Tuesday, February 22, 2011

Supporting future faculty - Mizzou postdoctoral program

A few weeks ago I wrote about the disparity between graduate trainees' job expectations and the realities of a shrinking academic job market. Drawing from a Chronicle of Higher Ed essay , I made some suggestions that could help reconcile that gap. The University of Missouri has recently launched a postdoctoral program that I think provides a useful template for the student-->professional transition. The university is funding postdoctoral positions for five of its own recent PhDs to develop courses in five areas identified by the Mizzou Advantage as core strengths of the university:
•Food for the Future
•Media of the Future
•One Health, One Medicine: The Convergence of Human and Animal Health
•Sustainable Energy
•Understanding and Managing Disruptive and Transformational Technologies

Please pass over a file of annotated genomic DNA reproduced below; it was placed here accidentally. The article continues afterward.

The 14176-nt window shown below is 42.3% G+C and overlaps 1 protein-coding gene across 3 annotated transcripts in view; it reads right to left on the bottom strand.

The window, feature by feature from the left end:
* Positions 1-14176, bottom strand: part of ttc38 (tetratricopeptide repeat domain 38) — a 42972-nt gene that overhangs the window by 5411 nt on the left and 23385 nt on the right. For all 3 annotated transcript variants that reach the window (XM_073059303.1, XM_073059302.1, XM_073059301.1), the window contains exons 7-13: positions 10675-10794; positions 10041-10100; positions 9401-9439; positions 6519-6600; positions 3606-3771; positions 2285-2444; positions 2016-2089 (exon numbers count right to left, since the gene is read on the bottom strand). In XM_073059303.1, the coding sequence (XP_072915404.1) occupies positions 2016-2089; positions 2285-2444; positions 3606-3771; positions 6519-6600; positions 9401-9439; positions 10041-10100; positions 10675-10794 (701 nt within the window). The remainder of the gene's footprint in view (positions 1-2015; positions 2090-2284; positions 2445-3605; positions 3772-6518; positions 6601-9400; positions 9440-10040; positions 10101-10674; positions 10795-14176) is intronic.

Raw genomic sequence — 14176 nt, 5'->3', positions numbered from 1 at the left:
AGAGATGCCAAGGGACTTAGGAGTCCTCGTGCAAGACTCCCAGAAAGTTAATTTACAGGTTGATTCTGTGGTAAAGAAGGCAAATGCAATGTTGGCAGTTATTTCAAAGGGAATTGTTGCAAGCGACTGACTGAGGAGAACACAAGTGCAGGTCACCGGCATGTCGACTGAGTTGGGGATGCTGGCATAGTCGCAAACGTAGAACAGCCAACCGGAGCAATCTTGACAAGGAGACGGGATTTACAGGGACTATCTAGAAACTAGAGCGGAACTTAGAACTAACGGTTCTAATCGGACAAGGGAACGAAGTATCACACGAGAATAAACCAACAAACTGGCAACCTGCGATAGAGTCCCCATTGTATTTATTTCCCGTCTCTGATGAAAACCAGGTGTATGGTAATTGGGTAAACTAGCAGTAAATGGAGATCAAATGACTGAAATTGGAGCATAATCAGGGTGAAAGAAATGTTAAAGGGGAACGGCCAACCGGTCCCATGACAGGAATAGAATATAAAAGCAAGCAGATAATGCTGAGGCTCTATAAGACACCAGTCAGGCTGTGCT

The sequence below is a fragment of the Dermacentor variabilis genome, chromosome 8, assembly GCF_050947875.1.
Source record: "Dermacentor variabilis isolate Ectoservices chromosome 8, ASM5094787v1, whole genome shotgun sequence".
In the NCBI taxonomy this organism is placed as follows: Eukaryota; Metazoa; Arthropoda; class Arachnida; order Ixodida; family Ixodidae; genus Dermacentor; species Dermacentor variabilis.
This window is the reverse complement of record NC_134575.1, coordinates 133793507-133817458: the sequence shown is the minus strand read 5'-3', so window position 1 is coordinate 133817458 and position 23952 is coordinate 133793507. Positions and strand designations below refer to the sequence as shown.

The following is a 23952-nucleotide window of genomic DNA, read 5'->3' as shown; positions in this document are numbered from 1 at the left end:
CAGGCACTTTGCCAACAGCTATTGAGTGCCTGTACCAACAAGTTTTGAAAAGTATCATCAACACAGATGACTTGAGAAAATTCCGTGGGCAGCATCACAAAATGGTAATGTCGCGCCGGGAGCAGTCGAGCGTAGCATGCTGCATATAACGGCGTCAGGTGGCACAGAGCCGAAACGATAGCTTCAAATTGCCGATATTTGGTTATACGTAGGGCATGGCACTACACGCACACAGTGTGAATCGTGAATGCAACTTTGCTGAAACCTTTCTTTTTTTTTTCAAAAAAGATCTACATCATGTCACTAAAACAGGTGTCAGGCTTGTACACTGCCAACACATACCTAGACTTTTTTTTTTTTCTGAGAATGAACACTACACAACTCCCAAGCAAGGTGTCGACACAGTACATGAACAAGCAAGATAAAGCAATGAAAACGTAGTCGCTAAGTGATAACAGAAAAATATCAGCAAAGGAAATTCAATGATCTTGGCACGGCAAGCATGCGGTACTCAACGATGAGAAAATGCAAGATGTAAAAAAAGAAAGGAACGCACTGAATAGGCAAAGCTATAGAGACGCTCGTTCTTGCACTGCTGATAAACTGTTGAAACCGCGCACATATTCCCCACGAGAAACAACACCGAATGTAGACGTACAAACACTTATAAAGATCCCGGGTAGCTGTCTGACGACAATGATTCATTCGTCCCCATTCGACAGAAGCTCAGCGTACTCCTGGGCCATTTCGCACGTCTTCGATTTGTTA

•Educational Programs

The university benefits from having non-faculty in teaching positions, but the postdocs also benefit from participating directly in innovative course development (not just teaching established courses) at a higher wage and greater stability than would be likely as an adjunct. The hope is that opportunities like this might help get grad students to finish their degrees rather than languish in the hopes the job market will improve. Obviously, 5 postdoc slots are inadequate to the size of that task, but if the program is a success (i.e. the chancellor keeps funding it and the postdocs themselves are able to land decent jobs afterwards) then maybe postdoctoral career support will catch on.

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